The village of Saugerties saw the opening of a new exhibition space Saturday, Aug. 10. Intima Gallery at 196 Main St. is the joint venture of co-owners Mindy Belloff and Steven Gentile, who plan to showcase their own work as well as that of colleagues and local artists from the community. The focus is on prints; photographic in the case of Gentile and traditional letterpress with modern sensibilities from Belloff. The concept seems a good counterpoint to the work shown at the other gallery in town, nearby Imogen Holloway Gallery on Partition St., which usually features drawings, paintings and sculptural works along with conceptual window installations.
Intima Gallery also offers letterpress cards and custom stationery and wedding invitations printed by Belloff on her vintage press at Intima Press in Manhattan, the print shop and design studio she’s operated on Union Square since 1996. “It’s similar to what Gutenberg’s shop might have been like in the 15th century,” says Belloff. “When you walk into my shop, you kind of enter another world.”
Belloff will continue to maintain that business in the city, dividing her time between Manhattan and the new enterprise in Saugerties, where she’ll be found on select weekends and available for consultations to arrange custom letterpress work. Saugerties-based Gentile also does custom work in his medium, and will manage the gallery space the rest of the time, with hours Thursday through Sunday from noon to 6 p.m. or by appointment.
The couple are both graduates of New York University with a fine arts background, each with over 25 years of experience creating artwork: Belloff in letterpress printing, book arts, painting and mixed media installation, and Gentile in documentary filmmaking and still photography. “The common thread in our work is an interest in narrative,” says Belloff. “The nice thing with the book form is that you can combine text and images in a really unique way. Steve also writes poetry and prose, so we’ll be doing some collaborations, and you’ll see other examples of photography, poetry, book arts and letterpress work showcased.”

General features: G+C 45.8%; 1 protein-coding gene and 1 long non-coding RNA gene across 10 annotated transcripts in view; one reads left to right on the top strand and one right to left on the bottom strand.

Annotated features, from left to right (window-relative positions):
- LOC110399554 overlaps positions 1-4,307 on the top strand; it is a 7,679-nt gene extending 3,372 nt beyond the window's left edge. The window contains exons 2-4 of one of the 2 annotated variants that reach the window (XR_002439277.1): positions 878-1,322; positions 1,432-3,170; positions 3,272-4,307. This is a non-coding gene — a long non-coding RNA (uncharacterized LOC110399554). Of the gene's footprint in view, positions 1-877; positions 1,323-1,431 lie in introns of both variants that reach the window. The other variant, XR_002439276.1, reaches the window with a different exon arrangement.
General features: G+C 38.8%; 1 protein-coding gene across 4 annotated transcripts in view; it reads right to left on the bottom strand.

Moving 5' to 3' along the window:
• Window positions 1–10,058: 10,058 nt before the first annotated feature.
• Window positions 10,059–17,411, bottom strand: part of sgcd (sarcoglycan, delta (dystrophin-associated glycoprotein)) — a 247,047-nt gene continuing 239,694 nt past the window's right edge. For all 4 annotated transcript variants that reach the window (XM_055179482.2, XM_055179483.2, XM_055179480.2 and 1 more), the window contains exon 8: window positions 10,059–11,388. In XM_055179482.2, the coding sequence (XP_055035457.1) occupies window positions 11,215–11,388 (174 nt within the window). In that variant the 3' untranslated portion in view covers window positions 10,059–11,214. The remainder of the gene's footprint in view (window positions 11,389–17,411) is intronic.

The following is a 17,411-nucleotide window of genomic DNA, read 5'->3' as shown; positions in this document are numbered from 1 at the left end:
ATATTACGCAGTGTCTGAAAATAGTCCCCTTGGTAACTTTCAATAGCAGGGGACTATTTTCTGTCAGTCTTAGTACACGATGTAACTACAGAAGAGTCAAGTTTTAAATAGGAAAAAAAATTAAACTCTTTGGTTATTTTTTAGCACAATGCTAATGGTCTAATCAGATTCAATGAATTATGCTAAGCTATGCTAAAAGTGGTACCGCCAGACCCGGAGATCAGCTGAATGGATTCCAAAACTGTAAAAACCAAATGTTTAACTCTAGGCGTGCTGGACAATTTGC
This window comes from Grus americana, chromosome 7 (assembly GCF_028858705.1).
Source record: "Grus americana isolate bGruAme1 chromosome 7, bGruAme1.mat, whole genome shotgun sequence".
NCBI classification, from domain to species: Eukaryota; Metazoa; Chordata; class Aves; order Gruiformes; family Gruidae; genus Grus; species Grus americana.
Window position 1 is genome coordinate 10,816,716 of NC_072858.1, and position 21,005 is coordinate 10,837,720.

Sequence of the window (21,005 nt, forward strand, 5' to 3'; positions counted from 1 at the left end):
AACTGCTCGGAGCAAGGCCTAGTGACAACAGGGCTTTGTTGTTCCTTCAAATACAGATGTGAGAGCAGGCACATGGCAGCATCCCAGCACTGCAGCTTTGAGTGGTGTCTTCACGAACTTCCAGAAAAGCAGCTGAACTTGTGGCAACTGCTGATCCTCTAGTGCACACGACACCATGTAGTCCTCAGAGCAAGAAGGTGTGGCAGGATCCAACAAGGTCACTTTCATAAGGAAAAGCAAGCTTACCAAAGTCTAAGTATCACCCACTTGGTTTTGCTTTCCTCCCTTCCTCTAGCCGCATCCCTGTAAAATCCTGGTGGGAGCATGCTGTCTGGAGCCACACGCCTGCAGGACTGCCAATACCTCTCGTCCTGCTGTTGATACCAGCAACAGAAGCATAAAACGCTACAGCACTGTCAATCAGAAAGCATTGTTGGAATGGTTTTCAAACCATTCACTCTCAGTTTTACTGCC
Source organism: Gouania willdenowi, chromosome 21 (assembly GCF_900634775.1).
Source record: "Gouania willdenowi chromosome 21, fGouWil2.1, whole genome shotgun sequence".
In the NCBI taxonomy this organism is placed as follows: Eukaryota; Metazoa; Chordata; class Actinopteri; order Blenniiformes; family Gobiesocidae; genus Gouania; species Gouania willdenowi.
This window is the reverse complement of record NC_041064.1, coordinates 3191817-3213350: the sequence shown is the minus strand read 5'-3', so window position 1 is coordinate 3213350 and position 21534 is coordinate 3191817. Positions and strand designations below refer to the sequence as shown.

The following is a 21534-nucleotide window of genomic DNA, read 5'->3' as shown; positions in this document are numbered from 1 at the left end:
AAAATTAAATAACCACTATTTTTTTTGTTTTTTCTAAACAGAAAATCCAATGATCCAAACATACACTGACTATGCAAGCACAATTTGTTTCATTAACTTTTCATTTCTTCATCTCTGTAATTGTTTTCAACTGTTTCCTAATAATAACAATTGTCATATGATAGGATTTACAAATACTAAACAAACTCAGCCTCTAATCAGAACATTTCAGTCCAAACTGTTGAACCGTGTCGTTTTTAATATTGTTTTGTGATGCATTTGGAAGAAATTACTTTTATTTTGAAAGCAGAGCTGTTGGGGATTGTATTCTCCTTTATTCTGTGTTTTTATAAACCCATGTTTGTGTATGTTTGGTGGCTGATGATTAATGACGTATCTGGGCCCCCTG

The two say they’ll put out an open call this fall for local artists who’d like to show their work at Intima Gallery. “We’ll be looking for work that feels good that relates to both our work,” says Gentile. Accessibility and affordability are also important, he adds.
At present, the couple are exhibiting their own work in the space. Gentile is showing framed photographs of seashells and other forms of nature as well as small-scale landscapes (“designed to make you look closer,” he says). Belloff ‘s contributions include graphic letterpress broadsides highlighting typefaces, and small handmade book art in which she integrates text and letterpress imagery.
A letterpress print has to be seen in person for its quality to be fully appreciated. Belloff explains that while we’re accustomed to seeing embossed prints with a raised design on the surface of the paper, a letterpress work is “de-bossed,” the inked words or images pressed into the paper, allowing for a very subtle dimensionality when viewed closely.
Belloff’s recreation of the second printing of the Declaration of Independence as designed and printed by early American printer and Baltimore postmistress Mary Katherine Goddard is on display in the window of the gallery. Belloff set the metal type for the print one letter at a time, just as all printing was done in the 18th century. The print is one of an edition of 100 that recreates the version commissioned by Congress in 1777 for each of the original 13 colonies.
Belloff’s copy is an historic facsimile that contains the phrase “all men are created equal” and utilizes the long-S that resembles the letter “f” to our modern eyes. Belloff also created a contemporary edition of 100 prints hand set in Caslon and letterpress printed on handmade paper that rewrites the document to read “all people are created equal” and utilizes the modern form of the letter “s.”
Belloff has taught about the printing process at the university level and lectured on the feminist perspective and Mary Katherine Goddard in particular. She undertook the year-long project to recreate Goddard’s work in part to put herself in the shoes of a woman printer from that time, to imagine what it would have been like to have been Goddard, running a successful print shop and yet technically excluded from the “all created equal” part. (And Goddard added her name to the bottom of the print as its printer, putting her at risk for treason along with the Founding Fathers.) Prints from Belloff’s historic facsimile edition of 100 are in the permanent collections of the New York Historical Society, Library of Congress and the University of Virginia, among others (For more information, visit www.intimapress.com).
Belloff and Gentile say that they plan to get involved with the Saugerties community and “really set down roots.” They’ll participate in the First Friday activities in the village, and hope to host poetry readings and do some collaborations with local artists and kids; possibly DIY workshops similar to what Belloff offers at her Manhattan studio in book arts and bookbinding. The space at Intima Gallery is small, she notes, and not very conducive to holding workshops there, but a collaboration with other local artists who have a larger space is a possibility. “Once people know we’re here,” she says, “we can respond to what the interest is. We’re really happy to be here and hope the community embraces what we’re doing.” l